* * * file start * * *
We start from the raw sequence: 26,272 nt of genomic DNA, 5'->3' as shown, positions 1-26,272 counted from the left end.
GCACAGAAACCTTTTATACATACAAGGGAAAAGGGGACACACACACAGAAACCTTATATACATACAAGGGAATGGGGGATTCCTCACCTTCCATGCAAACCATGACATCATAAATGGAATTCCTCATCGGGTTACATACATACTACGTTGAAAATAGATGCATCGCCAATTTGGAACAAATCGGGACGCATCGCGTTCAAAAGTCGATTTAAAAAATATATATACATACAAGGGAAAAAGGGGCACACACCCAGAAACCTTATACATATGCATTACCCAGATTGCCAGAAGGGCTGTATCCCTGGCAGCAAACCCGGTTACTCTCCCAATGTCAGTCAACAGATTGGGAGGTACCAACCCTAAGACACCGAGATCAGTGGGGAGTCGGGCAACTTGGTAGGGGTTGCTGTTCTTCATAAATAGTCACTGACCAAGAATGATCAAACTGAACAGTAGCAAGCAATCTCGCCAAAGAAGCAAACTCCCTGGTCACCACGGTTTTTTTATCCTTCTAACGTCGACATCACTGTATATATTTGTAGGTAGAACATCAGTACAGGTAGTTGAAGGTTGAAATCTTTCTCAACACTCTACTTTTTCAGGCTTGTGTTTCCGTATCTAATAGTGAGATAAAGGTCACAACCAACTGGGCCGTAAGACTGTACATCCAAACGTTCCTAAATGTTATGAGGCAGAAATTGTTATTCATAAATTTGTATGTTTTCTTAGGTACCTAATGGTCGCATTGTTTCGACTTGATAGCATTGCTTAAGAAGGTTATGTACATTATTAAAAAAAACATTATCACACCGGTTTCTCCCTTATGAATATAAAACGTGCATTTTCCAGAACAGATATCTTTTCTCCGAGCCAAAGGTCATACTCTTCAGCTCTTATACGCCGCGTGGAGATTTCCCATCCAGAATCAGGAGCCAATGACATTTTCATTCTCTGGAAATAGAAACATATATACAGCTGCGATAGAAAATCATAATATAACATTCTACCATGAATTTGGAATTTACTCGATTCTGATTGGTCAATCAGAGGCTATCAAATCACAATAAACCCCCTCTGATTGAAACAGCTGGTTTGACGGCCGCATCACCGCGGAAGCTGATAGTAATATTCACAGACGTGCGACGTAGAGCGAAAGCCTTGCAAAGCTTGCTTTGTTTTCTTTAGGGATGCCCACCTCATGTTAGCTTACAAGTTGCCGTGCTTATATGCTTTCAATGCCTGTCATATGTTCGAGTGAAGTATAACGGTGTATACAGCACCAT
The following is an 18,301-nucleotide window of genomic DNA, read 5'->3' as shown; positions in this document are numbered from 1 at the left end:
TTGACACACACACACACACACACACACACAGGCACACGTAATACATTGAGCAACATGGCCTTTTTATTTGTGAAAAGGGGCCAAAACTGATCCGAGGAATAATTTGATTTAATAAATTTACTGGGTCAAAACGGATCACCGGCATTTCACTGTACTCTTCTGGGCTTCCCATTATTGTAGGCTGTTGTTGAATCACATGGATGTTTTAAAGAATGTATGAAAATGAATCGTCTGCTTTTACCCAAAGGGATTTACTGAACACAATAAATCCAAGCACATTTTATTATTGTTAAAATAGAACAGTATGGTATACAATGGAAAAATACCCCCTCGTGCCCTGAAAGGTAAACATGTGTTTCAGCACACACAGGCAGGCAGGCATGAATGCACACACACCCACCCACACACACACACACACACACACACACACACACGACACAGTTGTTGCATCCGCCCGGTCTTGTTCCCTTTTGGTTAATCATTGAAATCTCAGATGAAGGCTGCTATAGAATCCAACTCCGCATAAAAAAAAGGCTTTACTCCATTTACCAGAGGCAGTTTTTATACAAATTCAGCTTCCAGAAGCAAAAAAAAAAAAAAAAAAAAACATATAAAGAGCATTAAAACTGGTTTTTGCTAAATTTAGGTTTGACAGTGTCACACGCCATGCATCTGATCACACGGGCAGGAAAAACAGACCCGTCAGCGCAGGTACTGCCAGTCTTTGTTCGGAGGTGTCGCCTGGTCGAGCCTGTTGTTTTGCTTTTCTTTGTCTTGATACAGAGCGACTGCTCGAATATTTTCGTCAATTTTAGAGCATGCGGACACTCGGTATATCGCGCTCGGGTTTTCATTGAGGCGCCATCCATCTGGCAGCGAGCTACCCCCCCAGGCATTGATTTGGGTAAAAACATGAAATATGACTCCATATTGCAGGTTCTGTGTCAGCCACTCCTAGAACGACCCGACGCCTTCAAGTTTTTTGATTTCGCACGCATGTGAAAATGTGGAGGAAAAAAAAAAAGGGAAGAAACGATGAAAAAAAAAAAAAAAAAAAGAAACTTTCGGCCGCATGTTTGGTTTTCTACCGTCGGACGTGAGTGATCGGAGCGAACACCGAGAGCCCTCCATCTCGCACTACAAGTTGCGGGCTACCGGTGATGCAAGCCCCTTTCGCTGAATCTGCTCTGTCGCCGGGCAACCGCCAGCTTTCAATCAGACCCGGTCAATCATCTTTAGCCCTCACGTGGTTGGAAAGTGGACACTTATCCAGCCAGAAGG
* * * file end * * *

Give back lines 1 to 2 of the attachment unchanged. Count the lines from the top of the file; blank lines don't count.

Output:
We start from the raw sequence: 26,272 nt of genomic DNA, 5'->3' as shown, positions 1-26,272 counted from the left end.
GCACAGAAACCTTTTATACATACAAGGGAAAAGGGGACACACACACAGAAACCTTATATACATACAAGGGAATGGGGGATTCCTCACCTTCCATGCAAACCATGACATCATAAATGGAATTCCTCATCGGGTTACATACATACTACGTTGAAAATAGATGCATCGCCAATTTGGAACAAATCGGGACGCATCGCGTTCAAAAGTCGATTTAAAAAATATATATACATACAAGGGAAAAAGGGGCACACACCCAGAAACCTTATACATATGCATTACCCAGATTGCCAGAAGGGCTGTATCCCTGGCAGCAAACCCGGTTACTCTCCCAATGTCAGTCAACAGATTGGGAGGTACCAACCCTAAGACACCGAGATCAGTGGGGAGTCGGGCAACTTGGTAGGGGTTGCTGTTCTTCATAAATAGTCACTGACCAAGAATGATCAAACTGAACAGTAGCAAGCAATCTCGCCAAAGAAGCAAACTCCCTGGTCACCACGGTTTTTTTATCCTTCTAACGTCGACATCACTGTATATATTTGTAGGTAGAACATCAGTACAGGTAGTTGAAGGTTGAAATCTTTCTCAACACTCTACTTTTTCAGGCTTGTGTTTCCGTATCTAATAGTGAGATAAAGGTCACAACCAACTGGGCCGTAAGACTGTACATCCAAACGTTCCTAAATGTTATGAGGCAGAAATTGTTATTCATAAATTTGTATGTTTTCTTAGGTACCTAATGGTCGCATTGTTTCGACTTGATAGCATTGCTTAAGAAGGTTATGTACATTATTAAAAAAAACATTATCACACCGGTTTCTCCCTTATGAATATAAAACGTGCATTTTCCAGAACAGATATCTTTTCTCCGAGCCAAAGGTCATACTCTTCAGCTCTTATACGCCGCGTGGAGATTTCCCATCCAGAATCAGGAGCCAATGACATTTTCATTCTCTGGAAATAGAAACATATATACAGCTGCGATAGAAAATCATAATATAACATTCTACCATGAATTTGGAATTTACTCGATTCTGATTGGTCAATCAGAGGCTATCAAATCACAATAAACCCCCTCTGATTGAAACAGCTGGTTTGACGGCCGCATCACCGCGGAAGCTGATAGTAATATTCACAGACGTGCGACGTAGAGCGAAAGCCTTGCAAAGCTTGCTTTGTTTTCTTTAGGGATGCCCACCTCATGTTAGCTTACAAGTTGCCGTGCTTATATGCTTTCAATGCCTGTCATATGTTCGAGTGAAGTATAACGGTGTATACAGCACCAT